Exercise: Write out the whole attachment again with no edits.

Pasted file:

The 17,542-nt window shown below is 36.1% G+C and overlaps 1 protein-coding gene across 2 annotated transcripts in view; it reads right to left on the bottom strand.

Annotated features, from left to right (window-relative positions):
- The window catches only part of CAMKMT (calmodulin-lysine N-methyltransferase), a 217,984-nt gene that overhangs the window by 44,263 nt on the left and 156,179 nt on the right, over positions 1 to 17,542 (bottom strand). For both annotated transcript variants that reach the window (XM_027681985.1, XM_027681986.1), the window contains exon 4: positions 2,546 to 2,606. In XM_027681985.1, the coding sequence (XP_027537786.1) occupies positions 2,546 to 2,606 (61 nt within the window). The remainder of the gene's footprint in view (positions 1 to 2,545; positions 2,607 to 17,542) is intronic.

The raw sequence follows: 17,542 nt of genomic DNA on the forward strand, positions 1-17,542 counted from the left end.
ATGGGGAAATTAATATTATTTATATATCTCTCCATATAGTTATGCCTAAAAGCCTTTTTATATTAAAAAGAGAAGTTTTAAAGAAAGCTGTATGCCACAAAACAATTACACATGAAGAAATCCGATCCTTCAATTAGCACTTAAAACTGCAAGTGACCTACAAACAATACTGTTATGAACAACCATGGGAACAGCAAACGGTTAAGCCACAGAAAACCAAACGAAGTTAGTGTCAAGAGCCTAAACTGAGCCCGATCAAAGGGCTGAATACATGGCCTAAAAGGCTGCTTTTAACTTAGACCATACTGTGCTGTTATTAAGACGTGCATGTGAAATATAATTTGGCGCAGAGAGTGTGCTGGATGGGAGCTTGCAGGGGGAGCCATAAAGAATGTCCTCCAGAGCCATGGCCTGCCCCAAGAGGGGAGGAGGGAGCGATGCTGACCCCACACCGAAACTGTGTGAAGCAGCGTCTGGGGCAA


The 17,542-nt window shown below is 36.1% G+C and overlaps 1 protein-coding gene across 2 annotated transcripts in view; it reads right to left on the bottom strand.

Annotated features, from left to right (window-relative positions):
- The window catches only part of CAMKMT (calmodulin-lysine N-methyltransferase), a 217,984-nt gene that overhangs the window by 44,263 nt on the left and 156,179 nt on the right, over positions 1 to 17,542 (bottom strand). For both annotated transcript variants that reach the window (XM_027681985.1, XM_027681986.1), the window contains exon 4: positions 2,546 to 2,606. In XM_027681985.1, the coding sequence (XP_027537786.1) occupies positions 2,546 to 2,606 (61 nt within the window). The remainder of the gene's footprint in view (positions 1 to 2,545; positions 2,607 to 17,542) is intronic.

The raw sequence follows: 17,542 nt of genomic DNA on the forward strand, positions 1-17,542 counted from the left end.
ATGGGGAAATTAATATTATTTATATATCTCTCCATATAGTTATGCCTAAAAGCCTTTTTATATTAAAAAGAGAAGTTTTAAAGAAAGCTGTATGCCACAAAACAATTACACATGAAGAAATCCGATCCTTCAATTAGCACTTAAAACTGCAAGTGACCTACAAACAATACTGTTATGAACAACCATGGGAACAGCAAACGGTTAAGCCACAGAAAACCAAACGAAGTTAGTGTCAAGAGCCTAAACTGAGCCCGATCAAAGGGCTGAATACATGGCCTAAAAGGCTGCTTTTAACTTAGACCATACTGTGCTGTTATTAAGACGTGCATGTGAAATATAATTTGGCGCAGAGAGTGTGCTGGATGGGAGCTTGCAGGGGGAGCCATAAAGAATGTCCTCCAGAGCCATGGCCTGCCCCAAGAGGGGAGGAGGGAGCGATGCTGACCCCACACCGAAACTGTGTGAAGCAGCGTCTGGGGCAA